Politically authentic: literal dressing in politics


Politicians are not usually literal and in the age of spin and social media, it can be hard to decipher what is actually being said.

That's why literal dressing is so interesting and a handy way to read the minds and moods of our political figures.

Theresa May is one particular literal dresser. Known for her love of Amanda Wakeley, Escada and Russell & Bromley, May's sophisticated wardrobe can often be very literal. When visiting Wales, May often wears red, the bright hue referencing the fierce flag of the Celtic nation. And on her trips to Scotland, May subtly finds a way to merge the union into her outfit. Her wide ranging repertoire of navy pieces are frequently reserved for appearances as Conservative leader or when she is on the world stage as Prime Minister. The classic colour projects confidence and leadership - she's literally showing that she is in charge.

The bright blue Daniel Blake Orchid jacket and matching skirt is one example of this, and May has worn the suit on her return to Downing Street, for G20 meetings and PMQs. May also wore red and white to welcome the Japanese Prime Minister to Chequers.

May's Amanda Wakeley coat and dress that she wore to enter Downing Street in July 2016 is perhaps one of her most literal outfits, the neon flash of yellow projecting a new, bright change. And more recently, the acid green jacket May teamed with a black, white and green dress to Wimbledon neatly echoed the neat and fresh manicured lawns of the All England Tennis Club.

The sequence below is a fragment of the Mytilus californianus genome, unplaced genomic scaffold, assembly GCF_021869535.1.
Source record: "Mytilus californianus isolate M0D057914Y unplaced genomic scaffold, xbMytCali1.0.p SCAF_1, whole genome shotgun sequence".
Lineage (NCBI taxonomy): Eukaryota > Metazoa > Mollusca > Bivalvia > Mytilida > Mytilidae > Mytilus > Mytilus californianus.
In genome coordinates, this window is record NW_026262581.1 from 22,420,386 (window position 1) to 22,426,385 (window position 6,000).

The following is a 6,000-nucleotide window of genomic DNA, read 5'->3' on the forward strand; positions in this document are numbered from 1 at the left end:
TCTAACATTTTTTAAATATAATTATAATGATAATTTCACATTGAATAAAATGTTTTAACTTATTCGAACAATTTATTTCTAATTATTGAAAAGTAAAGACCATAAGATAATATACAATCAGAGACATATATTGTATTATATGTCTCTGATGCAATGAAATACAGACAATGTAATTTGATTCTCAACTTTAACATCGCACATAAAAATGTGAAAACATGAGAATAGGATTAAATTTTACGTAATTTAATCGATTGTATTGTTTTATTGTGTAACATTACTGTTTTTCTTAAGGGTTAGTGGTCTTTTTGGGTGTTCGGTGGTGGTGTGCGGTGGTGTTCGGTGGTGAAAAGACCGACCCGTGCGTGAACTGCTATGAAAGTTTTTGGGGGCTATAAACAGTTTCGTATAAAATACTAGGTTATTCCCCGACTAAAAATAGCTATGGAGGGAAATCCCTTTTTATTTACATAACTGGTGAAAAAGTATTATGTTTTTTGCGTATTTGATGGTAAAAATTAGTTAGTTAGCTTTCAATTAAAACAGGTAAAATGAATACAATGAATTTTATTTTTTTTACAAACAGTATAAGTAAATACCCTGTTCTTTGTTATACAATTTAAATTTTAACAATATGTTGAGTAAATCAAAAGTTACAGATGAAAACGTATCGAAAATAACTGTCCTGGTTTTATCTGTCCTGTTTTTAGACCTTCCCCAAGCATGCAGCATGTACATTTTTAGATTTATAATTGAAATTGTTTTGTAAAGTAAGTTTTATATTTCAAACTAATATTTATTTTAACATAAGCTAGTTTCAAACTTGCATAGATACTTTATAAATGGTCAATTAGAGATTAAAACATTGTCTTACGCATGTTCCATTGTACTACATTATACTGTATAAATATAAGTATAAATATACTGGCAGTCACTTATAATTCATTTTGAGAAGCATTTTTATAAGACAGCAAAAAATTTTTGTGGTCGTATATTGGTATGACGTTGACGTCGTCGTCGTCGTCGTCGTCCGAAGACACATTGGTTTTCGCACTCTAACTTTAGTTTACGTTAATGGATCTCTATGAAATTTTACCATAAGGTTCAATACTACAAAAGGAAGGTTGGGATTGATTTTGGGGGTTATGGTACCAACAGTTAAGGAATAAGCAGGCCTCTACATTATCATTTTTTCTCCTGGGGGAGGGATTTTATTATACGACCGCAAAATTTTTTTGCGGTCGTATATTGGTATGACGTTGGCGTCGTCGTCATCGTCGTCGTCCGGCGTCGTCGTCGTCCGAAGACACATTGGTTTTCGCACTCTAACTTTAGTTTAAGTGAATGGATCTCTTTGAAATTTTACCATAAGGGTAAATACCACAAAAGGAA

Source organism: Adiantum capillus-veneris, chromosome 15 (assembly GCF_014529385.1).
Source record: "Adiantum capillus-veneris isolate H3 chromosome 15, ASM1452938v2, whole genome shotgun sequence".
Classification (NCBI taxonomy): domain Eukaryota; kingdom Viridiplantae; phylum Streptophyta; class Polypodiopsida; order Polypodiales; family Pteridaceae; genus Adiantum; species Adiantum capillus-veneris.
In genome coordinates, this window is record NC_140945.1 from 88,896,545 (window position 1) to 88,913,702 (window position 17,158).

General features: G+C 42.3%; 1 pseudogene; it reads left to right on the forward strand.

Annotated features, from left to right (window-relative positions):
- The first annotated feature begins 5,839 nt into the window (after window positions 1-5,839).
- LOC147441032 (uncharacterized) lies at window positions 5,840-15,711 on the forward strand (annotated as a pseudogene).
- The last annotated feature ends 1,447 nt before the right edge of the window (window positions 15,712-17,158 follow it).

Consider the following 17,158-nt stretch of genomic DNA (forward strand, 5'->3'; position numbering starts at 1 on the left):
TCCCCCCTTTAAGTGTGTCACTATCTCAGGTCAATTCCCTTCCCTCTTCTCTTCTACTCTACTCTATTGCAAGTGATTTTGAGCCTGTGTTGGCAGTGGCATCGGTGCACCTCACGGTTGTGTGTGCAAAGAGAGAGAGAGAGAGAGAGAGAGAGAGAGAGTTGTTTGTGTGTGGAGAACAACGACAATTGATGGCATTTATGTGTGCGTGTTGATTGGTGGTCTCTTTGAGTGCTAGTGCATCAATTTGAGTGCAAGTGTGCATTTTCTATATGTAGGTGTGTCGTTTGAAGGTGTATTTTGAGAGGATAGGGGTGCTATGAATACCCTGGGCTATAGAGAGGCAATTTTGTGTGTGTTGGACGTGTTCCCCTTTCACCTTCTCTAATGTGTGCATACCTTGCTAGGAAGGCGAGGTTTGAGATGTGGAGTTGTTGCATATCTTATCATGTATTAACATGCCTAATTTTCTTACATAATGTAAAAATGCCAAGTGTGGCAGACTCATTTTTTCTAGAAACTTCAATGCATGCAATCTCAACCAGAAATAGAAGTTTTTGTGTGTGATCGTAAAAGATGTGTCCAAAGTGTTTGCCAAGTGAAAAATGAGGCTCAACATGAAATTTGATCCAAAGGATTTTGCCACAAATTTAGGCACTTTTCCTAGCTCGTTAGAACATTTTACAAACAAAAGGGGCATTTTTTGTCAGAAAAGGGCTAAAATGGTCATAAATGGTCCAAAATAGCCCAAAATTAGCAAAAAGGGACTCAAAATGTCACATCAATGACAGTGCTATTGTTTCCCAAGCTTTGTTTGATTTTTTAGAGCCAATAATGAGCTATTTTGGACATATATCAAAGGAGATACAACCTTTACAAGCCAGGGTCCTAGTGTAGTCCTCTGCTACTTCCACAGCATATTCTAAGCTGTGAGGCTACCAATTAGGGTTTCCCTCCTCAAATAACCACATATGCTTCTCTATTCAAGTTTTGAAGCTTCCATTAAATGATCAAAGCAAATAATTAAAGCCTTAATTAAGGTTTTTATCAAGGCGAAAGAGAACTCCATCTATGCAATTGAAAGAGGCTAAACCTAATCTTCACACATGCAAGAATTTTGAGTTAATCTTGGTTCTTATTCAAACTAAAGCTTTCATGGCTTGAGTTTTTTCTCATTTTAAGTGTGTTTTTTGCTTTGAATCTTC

We also see May go literal in her choice of shoes. The Charlize steel toe pumps from Russell & Bromley were perhaps selected to project strength and her iron will, and the leopard kitten heels to show her fierce sense of style are just two of many examples that spring to mind.

Other politicians have also picked up on the power of literal dressing. Andrea Leadsom often dons a bright blue suit and a magenta top, perhaps a subtle nod to the UK flag. And she recently wore a vivid orange shift dress, with some commenting this was in reference to the recent UK Government agreement with the DUP.

Amber Rudd is also a literal dresser, with her black knee length coat with white piping detail a subtle reference to police uniforms and her responsibility for policing as Home Secretary.

It's not just our politicians who are in on the act. The Duchess of Cambridge is a fan of going literal, wearing a floral Rochas dress to the Chelsea Flower Show and a nautical themed Alexander McQueen dress with epaulettes to a sailing educational centre in Portsmouth. And of course, the Queen has been doing literal dressing for years.

So how can we embrace the literal way of dressing?

  • Pick out subtle references to your destination or event in your outfit. Accessories are an easy and fun way to go with a theme or feeling.
  • Select colours to show favour with your hosts- tapping into national colours is a great way to do this
  • If you're not feeling too brave to be 100% literal, experimenting with nail polish is a fun and cheap way to embrace this trend
  • Christmas is perhaps the best time of year to go literal- go glitzy or go home!